"In fact, they can skip the (physical) trip altogether and go straight to their phones or their smart speaker — with Google Home, you don't even have to type," explained Cornell. Guests can pick up an order in the store or drive up and have the package placed in their vehicle. Target employees will deliver a package to a customer's doorstep or even their kitchen table.

"Today, it's totally up to them [consumers]," Cornell said, noting Target customers don't want to make choices or trade offs.

"They love to shop. Our job is to make it easier than ever."

A new multi-year plan

In addition to expanding its digital capabilities Target established a multi-year plan aimed at modernizing every aspect of its business.

The journey began with investing in its people, which includes being a leader in promoting higher wages, adding more payroll hours, and hiring and training for specialized service. The company recently decided to raise its starting wage to $12. Beyond wages, the company is also investing in training.

"In certain categories, they [consumers] want someone there that's an expert," Cornell said, citing Target provides expertise in beauty, apparel, technology, and food and beverage.

There is also a focus on creating more connected digital and physical shopping experiences.

It's all about delivery, shipping

Target recently introduced a free, two-day shipping option, while same-day delivery is being introduced to New York City, Boston, Chicago, San Francisco and Washington, D.C. in partnership with Grand Junction.

A key development on the delivery front has been the company's December acquisition of Shipt. Besides providing a delivery service, Shipt brought a loyal membership base to Target, along with a roster of retail partners. Shipt scaled from one market to more than 70 in its first three years, noted Cornell.

Cornell then introduced Bill Smith, Shipt's founder and CEO, onto the stage to expand on the consumer expectation for same-day delivery.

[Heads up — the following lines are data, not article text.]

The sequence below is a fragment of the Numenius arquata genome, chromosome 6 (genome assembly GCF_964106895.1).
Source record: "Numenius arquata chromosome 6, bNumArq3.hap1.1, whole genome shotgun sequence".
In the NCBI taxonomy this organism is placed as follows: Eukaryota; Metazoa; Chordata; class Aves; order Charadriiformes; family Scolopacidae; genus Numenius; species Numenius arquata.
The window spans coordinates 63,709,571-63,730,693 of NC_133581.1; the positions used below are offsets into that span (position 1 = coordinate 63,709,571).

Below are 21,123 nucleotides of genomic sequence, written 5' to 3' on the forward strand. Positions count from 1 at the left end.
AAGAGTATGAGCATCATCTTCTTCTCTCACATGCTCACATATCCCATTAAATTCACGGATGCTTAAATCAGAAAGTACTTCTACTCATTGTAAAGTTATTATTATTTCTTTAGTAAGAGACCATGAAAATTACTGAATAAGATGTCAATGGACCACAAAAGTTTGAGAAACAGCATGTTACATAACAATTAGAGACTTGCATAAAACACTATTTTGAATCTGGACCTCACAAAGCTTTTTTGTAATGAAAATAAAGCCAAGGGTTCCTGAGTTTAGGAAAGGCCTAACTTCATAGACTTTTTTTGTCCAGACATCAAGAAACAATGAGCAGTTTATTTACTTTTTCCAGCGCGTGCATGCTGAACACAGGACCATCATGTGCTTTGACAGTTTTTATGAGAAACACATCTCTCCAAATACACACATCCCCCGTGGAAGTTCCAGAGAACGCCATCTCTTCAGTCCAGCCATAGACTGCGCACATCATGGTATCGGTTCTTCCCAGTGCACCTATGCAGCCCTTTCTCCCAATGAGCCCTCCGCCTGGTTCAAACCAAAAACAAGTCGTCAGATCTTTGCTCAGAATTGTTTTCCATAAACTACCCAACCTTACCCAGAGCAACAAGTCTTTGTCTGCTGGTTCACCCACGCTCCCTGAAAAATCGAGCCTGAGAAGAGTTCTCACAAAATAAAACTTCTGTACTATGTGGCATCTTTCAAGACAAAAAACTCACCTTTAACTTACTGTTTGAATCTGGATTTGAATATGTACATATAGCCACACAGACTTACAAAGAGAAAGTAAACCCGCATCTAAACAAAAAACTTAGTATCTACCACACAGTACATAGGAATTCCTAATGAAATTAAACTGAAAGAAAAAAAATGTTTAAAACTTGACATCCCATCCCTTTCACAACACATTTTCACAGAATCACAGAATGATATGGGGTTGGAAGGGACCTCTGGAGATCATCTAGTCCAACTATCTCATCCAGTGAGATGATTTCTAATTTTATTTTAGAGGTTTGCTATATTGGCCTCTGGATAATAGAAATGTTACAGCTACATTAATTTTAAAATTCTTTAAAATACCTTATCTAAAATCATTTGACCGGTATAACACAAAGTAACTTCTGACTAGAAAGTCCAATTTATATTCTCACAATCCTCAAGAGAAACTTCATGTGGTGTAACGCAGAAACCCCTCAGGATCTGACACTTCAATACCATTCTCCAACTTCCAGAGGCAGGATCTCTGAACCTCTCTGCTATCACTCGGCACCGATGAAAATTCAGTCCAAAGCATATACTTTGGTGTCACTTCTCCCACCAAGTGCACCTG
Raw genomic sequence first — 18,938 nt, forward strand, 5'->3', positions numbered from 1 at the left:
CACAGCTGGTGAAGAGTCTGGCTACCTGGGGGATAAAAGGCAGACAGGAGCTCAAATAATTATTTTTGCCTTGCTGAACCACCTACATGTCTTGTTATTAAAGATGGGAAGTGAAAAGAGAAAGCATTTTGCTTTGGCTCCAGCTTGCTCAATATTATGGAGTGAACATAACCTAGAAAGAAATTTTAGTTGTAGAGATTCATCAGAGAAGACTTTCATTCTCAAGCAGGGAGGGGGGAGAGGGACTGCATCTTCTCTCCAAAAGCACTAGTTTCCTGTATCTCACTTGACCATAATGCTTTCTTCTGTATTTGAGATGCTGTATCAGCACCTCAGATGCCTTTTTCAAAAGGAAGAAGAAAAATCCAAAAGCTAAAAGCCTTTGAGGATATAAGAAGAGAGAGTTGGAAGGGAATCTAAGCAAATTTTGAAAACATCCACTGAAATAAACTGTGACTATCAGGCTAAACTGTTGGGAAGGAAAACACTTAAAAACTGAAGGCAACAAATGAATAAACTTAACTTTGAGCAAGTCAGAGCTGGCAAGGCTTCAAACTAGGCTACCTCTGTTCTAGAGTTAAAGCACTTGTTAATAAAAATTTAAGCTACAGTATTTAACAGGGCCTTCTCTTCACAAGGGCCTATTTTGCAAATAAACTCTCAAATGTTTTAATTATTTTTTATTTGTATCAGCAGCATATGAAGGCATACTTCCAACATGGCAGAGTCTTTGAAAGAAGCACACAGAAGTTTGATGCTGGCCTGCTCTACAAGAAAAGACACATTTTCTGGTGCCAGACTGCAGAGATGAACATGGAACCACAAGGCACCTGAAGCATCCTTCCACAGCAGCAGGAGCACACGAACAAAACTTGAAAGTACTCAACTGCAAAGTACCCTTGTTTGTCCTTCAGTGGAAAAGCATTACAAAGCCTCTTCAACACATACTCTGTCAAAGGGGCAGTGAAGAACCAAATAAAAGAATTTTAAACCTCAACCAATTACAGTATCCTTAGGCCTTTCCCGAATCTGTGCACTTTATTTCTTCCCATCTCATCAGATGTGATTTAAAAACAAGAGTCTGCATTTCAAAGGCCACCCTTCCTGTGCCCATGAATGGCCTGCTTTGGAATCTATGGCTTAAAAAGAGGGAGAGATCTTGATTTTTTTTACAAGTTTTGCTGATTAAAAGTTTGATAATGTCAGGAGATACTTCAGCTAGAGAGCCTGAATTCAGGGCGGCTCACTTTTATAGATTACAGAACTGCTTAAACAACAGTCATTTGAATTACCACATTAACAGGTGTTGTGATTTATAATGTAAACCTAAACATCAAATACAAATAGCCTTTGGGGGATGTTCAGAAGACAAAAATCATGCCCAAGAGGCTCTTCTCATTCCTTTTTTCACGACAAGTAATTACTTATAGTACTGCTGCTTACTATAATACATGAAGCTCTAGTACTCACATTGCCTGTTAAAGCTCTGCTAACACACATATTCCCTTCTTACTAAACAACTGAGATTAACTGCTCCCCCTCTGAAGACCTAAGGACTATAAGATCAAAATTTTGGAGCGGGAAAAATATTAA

Target chose to partners with Shipt since it wanted to be able to offer same-day delivery nationwide. One reason they chose Shipt was because its model was focused on building relationships with customers. Interviews with Shipt customers confirmed this.

Asked how Target fit into Shipt's vision, Smith said Target provided the "jet fuel" for the vision Shipt set out to build. In building a marketplace, one of the hardest components is customer acquisition, Smith said. Target provided a huge customer base.

Commerce and community

When asked how Target is distinguishing itself from the competition, as both Amazon and other competitors are expanding delivery options, Cornell said Target stores are now serving as a place for community. 

"In today's environment, we know our stores can play multiple roles," he said.

The stores are also used as fulfillment centers for home deliveries.

"Now, with Shipt, the team will be shopping our stores and interacting with the end user to let them know the order's complete, is there anything else you want to add on, and driving that last mile to put it on their kitchen counter," he said.

The human touch, said Cornell, will separate Target from the competition.
 


Topics: Assisted Selling, Consumer Behavior, Customer Experience, Customer Service, eCommerce, Employee Training, Mobile Retail, Omnichannel / Multichannel, Online Retailing, Retail - Apparel, Retail - General, Technology

Companies: Target



Elliot Maras
Elliot Maras is the editor of KioskMarketplace.com and FoodTruckOperator.com.